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General Practice

Randomised controlled trial of general practitioner versus usual medical care in an urban accident and emergency department: process, outcome, and comparative cost

BMJ 1996; 312 doi: (Published 04 May 1996) Cite this as: BMJ 1996;312:1135
  1. Andrew W Murphy, lecturera,
  2. Gerard Bury, professora,
  3. Patrick K Plunkett, consultantb,
  4. David Gibney, research fellow and general practitionera,
  5. Mary Smith, research officera,
  6. Edwina Mullan, research assistanta,
  7. Zachary Johnson, public health medicine specialistc
  1. a Department of General Practice, University College Dublin, Coombe Healthcare Centre, Dublin 8, Republic of Ireland
  2. b Department of Accident and Emergency Medicine, St James' Hospital, Dublin 8, Republic of Ireland
  3. c Health Information Unit, Eastern Health Board, Dr Steevens Hospital, Dublin 8, Republic of Ireland
  1. Correspondence to: Dr A W Murphy, Department of General Practice, University College Dublin, Crombe Healthcare Centre, Dublin 8, Republic of Ireland.
  • Accepted 14 March 1996


Objective: To see whether care provided by general practitioners to non-emergency patients in an accident and emergency department differs significantly from care by usual accident and emergency staff in terms of process, outcome, and comparative cost.

Design: A randomised controlled trial.

Setting: A busy inner city hospital's accident and emergency department which employed three local general practitioners on a sessional basis.

Patients: All new attenders categorised by the triage system as “semiurgent” or “delay acceptable.” 66% of all attenders were eligible for inclusion.

Main outcome measures: Numbers of patients undergoing investigation, referral, or prescription; types of disposal; consultation satisfaction scores; reattendance to accident and emergency department within 30 days of index visit; health status at one month; comparative cost differences.

Results: 4684 patients participated. For semiurgent patients, by comparison with usual accident and emergency staff, general practitioners investigated fewer patients (relative difference 20%; 95% confidence interval 16% to 25%), referred to other hospital services less often (39%; 28% to 47%), admitted fewer patients (45%; 32% to 56%), and prescribed more often (41%; 30% to 54%). A similar trend was found for patients categorised as delay acceptable and (in a separate analysis) by presenting complaint category. 393 (17%) patients who had been seen by general practitioner staff reattended the department within 30 days of the index visit; 418 patients (18%) seen by accident and emergency staff similarly reattended. 435 patients (72% of those eligible) completed the consultation satisfaction questionnaire and 258 (59% of those eligible) provided health status information one month after consultation. There were no differences between patients managed by general practitioners and those managed by usual staff regarding consultation satisfaction questionnaire scores or health status. For all patients seen by general practitioners during the study, estimated marginal and total savings were £Ir1427 and £Ir117005 respectively.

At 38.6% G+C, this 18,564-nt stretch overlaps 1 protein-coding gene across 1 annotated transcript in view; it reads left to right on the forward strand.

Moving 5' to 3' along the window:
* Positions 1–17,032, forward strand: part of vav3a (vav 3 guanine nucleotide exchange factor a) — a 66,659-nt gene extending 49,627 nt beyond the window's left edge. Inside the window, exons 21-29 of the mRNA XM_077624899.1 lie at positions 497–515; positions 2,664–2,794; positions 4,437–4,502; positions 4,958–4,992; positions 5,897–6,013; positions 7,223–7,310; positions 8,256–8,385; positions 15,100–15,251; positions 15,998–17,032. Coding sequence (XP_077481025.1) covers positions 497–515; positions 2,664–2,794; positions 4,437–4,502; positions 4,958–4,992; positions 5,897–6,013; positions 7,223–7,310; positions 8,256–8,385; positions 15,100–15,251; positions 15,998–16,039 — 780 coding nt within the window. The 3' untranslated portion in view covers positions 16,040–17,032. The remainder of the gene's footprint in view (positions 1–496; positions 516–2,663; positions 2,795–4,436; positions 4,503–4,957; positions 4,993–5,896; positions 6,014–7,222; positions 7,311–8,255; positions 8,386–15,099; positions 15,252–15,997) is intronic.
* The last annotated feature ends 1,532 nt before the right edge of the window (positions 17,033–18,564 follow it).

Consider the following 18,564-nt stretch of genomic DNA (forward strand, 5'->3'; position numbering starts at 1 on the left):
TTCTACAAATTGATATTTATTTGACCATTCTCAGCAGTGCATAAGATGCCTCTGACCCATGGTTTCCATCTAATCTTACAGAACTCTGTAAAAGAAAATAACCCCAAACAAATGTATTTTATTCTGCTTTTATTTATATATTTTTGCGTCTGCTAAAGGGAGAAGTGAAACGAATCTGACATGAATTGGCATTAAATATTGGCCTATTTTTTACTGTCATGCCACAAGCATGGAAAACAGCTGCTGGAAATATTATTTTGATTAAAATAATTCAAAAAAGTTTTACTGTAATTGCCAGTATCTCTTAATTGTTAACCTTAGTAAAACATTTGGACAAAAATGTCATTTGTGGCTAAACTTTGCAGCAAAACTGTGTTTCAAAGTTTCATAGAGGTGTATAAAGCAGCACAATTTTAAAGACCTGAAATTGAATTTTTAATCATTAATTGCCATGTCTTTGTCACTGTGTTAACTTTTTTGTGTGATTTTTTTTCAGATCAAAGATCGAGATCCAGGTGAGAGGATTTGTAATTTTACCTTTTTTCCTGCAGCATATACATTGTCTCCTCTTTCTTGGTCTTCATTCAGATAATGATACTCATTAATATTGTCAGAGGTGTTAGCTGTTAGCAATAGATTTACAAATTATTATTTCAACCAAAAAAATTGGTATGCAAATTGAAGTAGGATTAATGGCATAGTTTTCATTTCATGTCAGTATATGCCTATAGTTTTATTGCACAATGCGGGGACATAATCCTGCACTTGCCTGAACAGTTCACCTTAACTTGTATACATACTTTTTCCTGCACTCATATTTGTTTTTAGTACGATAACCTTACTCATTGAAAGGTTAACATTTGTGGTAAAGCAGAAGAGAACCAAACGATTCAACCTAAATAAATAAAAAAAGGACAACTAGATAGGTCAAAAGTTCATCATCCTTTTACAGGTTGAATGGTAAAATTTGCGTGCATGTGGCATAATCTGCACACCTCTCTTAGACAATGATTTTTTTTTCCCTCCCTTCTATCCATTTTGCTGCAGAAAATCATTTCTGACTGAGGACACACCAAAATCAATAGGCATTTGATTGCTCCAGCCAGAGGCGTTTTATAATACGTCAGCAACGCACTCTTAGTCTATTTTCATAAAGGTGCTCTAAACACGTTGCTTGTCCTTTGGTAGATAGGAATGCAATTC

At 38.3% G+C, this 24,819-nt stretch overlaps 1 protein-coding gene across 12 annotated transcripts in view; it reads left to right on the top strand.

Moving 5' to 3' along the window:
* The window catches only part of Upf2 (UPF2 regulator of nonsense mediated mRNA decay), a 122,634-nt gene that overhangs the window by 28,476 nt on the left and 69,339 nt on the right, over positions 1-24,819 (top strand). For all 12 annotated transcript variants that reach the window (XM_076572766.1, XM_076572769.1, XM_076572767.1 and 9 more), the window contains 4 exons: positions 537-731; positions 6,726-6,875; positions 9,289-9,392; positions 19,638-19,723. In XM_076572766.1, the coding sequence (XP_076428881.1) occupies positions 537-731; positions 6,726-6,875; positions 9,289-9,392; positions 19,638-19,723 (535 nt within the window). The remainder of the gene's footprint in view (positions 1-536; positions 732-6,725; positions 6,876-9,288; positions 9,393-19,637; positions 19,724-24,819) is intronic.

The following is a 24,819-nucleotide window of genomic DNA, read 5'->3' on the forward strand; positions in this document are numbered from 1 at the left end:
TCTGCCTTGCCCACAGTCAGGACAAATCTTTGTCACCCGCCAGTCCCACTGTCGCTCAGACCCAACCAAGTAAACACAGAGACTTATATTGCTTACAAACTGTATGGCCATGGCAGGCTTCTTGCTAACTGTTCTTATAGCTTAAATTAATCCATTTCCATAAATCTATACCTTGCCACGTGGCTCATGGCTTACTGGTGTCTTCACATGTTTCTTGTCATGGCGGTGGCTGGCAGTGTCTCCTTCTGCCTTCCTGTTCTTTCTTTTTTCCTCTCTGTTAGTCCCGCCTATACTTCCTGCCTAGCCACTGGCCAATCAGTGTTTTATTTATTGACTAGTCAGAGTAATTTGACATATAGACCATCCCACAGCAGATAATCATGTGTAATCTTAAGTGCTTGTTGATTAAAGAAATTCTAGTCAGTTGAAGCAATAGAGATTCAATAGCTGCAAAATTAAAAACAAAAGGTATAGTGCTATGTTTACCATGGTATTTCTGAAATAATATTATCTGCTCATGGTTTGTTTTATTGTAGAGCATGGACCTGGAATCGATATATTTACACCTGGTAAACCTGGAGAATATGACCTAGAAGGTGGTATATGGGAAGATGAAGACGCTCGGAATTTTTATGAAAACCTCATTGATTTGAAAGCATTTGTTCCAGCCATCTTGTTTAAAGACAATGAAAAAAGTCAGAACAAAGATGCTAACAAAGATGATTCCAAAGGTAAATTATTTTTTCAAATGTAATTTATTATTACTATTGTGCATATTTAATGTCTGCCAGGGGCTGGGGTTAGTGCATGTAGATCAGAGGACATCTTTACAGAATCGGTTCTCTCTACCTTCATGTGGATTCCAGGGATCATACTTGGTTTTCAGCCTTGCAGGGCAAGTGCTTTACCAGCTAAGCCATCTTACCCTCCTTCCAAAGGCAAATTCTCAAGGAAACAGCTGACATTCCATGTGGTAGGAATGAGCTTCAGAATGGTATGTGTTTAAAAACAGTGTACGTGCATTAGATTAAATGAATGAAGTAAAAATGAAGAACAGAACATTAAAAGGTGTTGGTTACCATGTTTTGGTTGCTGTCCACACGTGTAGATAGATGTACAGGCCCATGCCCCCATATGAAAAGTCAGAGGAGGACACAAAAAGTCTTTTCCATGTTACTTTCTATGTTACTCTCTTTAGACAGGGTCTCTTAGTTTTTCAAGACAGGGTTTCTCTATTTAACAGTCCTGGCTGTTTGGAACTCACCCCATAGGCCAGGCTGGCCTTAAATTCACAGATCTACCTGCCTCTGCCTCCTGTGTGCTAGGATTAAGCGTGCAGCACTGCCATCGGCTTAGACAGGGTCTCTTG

Conclusion: General practitioners working as an integral part of an accident and emergency department manage non-emergency accident and emergency attenders safely and use fewer resources than do usual accident and emergency staff.

Key messages

  • Key messages

  • A study extending this innovation shows that the care provided to non-emergency patients by general practitioners working as an integral part of an accident and emergency department also differs substantially from the care provided by the usual staff in terms of process

  • Compared with the usual accident and emer- gency department staff, general practitioners investigate fewer patients, refer to other hospital services less often, more often refer patients back to their own general practitioners for follow up, admit fewer patients, and prescribe more often

  • General practitioners within an accident and emergency department have no apparent effect on reattendance rates to the department within 30 days, patient satisfaction, or health status one month after the initial attendance

  • As yet there are no explanations for these differ- ences, which warrant further research


  • Funding Department of Health through the General Practice Unit of the Eastern Health Board.

  • Conflict of interest None.

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